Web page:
A law was passed in 1845 that forbade paupers to be buried in ground that was not consecrated. Consecrated ground is set apart for holy use and has a special legal status. The graveyard of an Anglican church, for example, was consecrated ground but Nonconformist burial grounds were not.
Pauper burials were an important part of the Cemetery’s income so the shareholders had to do something. They decided to create an Anglican Cemetery alongside the Nonconformist site. This would also mean that they could gain much needed income by burying members of the established church as well as paupers.
Robert Marnock and William Flockton were commissioned to build the new Anglican site. The new Dissenters’ wall became an important marker between the old and the new sites.
However, the division was mainly symbolic because the architects skilfully created a new site that was in keeping with the ideals of the original design. There was still an emphasis on creating a natural space that could be enjoyed by the community, which you can see in the way the paths thread through planted gardens in both sites.
~ the Dissenters wall today ~
1853 saw the start of the Crimean War, as Britain and France went to help Turkey, who was threatened by Russia. This was a bloody war that cost thousands of lives. The soldiers followed their inexperienced and unskilled officers into the Battle of Balaklava, the Battle of Inkerman and the Siege of Sebastopol.
Generally, the officers in charge held their position because they were born in the upper social classes, not because they understood how to make war. The result was disastrous – confusion and death.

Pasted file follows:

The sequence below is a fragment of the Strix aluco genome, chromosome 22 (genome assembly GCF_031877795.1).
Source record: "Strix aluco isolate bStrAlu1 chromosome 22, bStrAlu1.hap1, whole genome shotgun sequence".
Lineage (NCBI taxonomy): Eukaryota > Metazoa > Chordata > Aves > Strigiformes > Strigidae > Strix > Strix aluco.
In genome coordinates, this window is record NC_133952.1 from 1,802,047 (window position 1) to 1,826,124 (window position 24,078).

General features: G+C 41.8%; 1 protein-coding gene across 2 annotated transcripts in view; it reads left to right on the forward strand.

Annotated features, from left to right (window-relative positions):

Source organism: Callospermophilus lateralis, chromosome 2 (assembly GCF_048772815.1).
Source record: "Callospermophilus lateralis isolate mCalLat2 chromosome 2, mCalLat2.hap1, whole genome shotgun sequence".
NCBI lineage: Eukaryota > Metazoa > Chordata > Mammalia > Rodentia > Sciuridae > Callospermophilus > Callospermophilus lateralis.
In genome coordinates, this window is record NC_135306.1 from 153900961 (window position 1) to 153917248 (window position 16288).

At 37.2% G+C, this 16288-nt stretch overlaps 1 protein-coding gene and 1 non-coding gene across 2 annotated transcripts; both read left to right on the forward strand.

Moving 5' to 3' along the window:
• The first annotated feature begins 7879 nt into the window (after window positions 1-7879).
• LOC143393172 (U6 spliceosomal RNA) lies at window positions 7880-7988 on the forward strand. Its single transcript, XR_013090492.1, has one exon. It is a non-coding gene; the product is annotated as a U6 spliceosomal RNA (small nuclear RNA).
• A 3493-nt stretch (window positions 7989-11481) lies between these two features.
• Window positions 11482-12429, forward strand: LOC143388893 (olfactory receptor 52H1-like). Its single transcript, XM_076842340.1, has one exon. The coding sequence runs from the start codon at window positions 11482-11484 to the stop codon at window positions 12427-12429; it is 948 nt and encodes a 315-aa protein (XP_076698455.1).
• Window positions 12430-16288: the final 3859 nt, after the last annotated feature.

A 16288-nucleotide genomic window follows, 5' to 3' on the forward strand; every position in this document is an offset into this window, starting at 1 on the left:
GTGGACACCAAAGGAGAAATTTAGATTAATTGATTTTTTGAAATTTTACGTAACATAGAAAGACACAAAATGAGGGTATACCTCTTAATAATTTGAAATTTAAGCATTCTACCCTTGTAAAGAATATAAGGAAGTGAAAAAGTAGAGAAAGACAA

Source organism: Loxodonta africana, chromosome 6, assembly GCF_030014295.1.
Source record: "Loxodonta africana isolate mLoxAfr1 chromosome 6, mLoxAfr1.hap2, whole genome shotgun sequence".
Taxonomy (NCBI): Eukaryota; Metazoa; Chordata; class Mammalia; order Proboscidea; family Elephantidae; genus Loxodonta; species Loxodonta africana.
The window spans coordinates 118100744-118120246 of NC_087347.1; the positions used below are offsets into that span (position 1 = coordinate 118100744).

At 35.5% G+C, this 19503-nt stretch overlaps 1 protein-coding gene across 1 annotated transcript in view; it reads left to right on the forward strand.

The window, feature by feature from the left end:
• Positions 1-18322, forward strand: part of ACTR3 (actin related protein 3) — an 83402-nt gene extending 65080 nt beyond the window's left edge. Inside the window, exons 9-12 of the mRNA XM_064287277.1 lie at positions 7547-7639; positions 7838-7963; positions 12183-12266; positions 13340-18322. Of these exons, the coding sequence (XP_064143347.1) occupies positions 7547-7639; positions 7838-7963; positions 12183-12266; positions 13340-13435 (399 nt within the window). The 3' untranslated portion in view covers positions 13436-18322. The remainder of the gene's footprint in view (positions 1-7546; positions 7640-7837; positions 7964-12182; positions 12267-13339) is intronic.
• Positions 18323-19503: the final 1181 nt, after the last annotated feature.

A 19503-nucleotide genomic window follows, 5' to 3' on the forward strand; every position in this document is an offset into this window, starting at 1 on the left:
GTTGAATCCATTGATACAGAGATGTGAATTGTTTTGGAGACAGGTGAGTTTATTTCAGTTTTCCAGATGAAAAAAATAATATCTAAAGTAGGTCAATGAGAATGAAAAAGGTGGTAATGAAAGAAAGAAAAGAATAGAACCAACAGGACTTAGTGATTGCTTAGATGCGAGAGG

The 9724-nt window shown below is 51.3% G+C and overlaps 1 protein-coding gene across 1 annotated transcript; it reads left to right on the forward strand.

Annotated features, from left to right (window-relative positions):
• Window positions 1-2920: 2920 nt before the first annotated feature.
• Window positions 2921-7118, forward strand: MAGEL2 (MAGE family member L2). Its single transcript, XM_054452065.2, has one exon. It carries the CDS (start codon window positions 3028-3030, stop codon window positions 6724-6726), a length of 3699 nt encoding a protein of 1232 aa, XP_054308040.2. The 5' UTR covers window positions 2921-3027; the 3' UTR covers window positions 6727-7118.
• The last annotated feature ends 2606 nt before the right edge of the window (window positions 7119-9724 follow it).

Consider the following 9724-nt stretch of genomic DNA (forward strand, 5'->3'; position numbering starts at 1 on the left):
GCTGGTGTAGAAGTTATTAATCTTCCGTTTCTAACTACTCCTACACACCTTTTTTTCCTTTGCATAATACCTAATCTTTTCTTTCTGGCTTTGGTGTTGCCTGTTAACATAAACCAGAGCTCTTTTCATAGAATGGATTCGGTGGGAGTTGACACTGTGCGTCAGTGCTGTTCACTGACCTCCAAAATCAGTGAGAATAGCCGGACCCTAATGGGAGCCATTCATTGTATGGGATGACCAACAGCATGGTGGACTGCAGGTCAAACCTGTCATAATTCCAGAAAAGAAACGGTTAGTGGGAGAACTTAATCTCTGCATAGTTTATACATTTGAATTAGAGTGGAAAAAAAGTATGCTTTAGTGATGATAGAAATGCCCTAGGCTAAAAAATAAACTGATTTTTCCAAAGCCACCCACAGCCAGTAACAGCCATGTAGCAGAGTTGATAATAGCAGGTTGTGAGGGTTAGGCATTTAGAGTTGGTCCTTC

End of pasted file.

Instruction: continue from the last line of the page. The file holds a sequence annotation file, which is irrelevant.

The Crimean War is usually remembered for the Charge of the Light Brigade, which took place in 1854.
A mistake by the officers started the advance of 670 cavalry against the cannons of the Russians. The horsemen had nowhere to hide so the cannons just mowed them down.
They retreated while the Heavy Brigade defended them, but only 195 of the 670 men of the Light Brigade returned to their lines. The charge had taken only twenty minutes, but it would be remembered for the poor leadership given by the officers and the bravery of the men.
~ fighting in the Crimea ~
In 1856, the British and their French allies won the war, but politically nothing really changed – and the two countries which had started the war, Turkey and Russia, were at war again twenty years later.
The only real good to come out of the Crimean war arose from the actions of Florence Nightingale. The conditions for the soldiers were terrible. They were poorly equipped, ill and badly fed.
During the winter of 1854 the army was losing nearly 1,000 soldiers a week due to sickness. The army of January 1855 had 20,400 men fit for duty and 16,200 sick. In fact, more British soldiers died from cholera and starvation than were killed in battle.
Florence Nightingale wanted desperately to improve things. Despite huge official opposition she reformed the way the army hospitals were run and invented the nursing profession.
The part that Florence Nightingale and her nurses played in this war started to change attitudes towards women and women’s work. It was one of the steps which would eventually lead to political and social change at home.
~ Florence Nightingale ~
In 1864, 700,000,000 gallons of water flooded down from Bradfield reservoir into Sheffield, causing the greatest disaster that England had ever seen.
The water cascaded down the eight miles from the reservoir to Sheffield at midnight on 11 March while most people were asleep in their beds. It killed 270 people, destroyed 798 homes and flooded another 4,357.